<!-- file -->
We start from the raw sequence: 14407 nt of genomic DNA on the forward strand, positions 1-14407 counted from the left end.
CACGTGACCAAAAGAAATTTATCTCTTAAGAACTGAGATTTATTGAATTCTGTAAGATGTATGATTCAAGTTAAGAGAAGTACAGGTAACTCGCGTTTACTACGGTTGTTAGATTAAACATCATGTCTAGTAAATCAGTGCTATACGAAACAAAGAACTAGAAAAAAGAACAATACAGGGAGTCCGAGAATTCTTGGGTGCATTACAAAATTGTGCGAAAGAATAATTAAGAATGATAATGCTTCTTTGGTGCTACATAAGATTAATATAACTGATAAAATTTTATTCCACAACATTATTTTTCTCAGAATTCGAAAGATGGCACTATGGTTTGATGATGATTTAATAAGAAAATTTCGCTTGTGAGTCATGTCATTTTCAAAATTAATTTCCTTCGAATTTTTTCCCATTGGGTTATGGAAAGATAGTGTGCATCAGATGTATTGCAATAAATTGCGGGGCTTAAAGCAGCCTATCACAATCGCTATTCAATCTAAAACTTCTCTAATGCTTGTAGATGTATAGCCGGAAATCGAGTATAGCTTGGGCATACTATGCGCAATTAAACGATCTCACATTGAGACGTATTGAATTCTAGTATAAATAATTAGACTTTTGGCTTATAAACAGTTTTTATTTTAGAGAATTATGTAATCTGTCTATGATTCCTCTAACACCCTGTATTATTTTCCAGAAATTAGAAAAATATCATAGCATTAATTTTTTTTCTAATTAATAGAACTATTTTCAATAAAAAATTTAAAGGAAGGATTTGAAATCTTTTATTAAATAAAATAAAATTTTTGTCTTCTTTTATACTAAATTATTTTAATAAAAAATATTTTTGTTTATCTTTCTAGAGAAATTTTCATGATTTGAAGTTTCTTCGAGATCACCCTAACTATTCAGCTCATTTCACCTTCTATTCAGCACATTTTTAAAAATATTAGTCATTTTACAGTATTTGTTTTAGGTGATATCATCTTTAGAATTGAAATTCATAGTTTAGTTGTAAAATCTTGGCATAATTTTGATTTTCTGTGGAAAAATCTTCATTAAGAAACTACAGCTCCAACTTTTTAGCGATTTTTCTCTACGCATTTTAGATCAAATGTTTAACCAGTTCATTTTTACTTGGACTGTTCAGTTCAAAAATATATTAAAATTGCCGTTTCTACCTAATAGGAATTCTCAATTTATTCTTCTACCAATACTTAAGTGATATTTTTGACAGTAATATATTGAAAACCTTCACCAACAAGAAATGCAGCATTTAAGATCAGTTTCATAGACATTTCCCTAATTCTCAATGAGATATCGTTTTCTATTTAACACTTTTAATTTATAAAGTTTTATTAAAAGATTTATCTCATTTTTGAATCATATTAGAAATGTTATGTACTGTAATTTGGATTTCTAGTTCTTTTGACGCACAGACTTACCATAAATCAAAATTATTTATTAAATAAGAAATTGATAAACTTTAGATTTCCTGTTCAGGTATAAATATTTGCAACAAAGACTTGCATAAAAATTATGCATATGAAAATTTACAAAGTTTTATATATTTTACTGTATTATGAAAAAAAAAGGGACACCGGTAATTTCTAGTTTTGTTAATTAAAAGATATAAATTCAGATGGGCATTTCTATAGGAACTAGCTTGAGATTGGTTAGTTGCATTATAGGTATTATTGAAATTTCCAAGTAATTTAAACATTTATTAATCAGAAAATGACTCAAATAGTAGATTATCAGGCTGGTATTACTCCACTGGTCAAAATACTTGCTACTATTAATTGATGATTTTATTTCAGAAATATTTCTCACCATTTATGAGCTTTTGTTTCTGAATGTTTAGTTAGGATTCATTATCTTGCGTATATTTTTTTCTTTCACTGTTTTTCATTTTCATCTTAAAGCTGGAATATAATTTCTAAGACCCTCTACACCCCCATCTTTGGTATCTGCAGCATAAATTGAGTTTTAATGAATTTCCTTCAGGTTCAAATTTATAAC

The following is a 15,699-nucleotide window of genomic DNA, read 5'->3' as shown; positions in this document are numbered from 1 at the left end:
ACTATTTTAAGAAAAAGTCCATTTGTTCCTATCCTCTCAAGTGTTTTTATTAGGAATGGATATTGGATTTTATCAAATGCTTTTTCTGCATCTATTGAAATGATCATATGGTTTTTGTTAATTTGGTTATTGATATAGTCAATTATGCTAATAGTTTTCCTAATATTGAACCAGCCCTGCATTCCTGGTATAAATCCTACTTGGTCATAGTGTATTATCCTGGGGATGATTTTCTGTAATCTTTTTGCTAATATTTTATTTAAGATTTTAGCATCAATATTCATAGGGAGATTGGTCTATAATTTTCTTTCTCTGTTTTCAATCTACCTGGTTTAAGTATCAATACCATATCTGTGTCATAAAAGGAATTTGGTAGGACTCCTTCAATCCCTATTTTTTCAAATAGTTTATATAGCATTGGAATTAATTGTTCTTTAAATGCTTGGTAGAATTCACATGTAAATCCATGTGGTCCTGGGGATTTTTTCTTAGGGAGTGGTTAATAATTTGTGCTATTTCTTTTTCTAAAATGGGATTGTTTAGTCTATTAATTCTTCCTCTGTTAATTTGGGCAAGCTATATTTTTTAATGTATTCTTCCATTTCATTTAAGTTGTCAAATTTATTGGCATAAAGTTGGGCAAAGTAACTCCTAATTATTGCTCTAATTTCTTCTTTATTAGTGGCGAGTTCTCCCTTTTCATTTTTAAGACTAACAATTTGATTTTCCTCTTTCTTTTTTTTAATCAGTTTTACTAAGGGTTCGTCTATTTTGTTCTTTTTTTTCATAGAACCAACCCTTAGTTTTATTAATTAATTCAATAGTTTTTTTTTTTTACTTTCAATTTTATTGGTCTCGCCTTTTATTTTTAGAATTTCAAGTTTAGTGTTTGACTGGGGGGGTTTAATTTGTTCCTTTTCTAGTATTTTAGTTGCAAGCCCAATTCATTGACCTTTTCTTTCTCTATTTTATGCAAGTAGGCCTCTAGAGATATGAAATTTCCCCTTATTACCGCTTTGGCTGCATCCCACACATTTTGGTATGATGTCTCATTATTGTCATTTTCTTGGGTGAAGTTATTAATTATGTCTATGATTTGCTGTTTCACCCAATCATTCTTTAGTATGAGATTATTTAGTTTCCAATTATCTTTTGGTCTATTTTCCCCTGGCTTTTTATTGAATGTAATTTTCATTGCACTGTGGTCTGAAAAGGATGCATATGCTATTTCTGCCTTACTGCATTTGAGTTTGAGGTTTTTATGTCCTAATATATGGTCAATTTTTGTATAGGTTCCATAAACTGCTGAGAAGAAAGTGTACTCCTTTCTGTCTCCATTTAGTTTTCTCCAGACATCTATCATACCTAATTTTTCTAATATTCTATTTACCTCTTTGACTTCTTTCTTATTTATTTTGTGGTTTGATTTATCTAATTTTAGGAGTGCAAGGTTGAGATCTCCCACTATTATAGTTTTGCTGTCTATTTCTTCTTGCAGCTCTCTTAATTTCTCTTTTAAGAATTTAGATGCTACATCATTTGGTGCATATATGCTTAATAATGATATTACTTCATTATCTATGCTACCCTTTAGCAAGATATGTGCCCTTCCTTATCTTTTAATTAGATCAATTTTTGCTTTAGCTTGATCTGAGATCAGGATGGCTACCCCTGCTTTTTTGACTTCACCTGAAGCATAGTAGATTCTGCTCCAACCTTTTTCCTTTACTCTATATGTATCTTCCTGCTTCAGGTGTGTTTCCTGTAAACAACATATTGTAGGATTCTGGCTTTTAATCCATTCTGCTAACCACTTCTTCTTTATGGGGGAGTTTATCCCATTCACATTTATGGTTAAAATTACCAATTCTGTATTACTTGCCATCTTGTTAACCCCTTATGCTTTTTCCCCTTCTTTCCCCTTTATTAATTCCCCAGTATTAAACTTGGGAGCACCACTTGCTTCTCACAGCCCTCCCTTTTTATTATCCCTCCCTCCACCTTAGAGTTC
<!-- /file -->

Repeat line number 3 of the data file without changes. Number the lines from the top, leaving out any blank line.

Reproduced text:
The following is a 15,699-nucleotide window of genomic DNA, read 5'->3' as shown; positions in this document are numbered from 1 at the left end: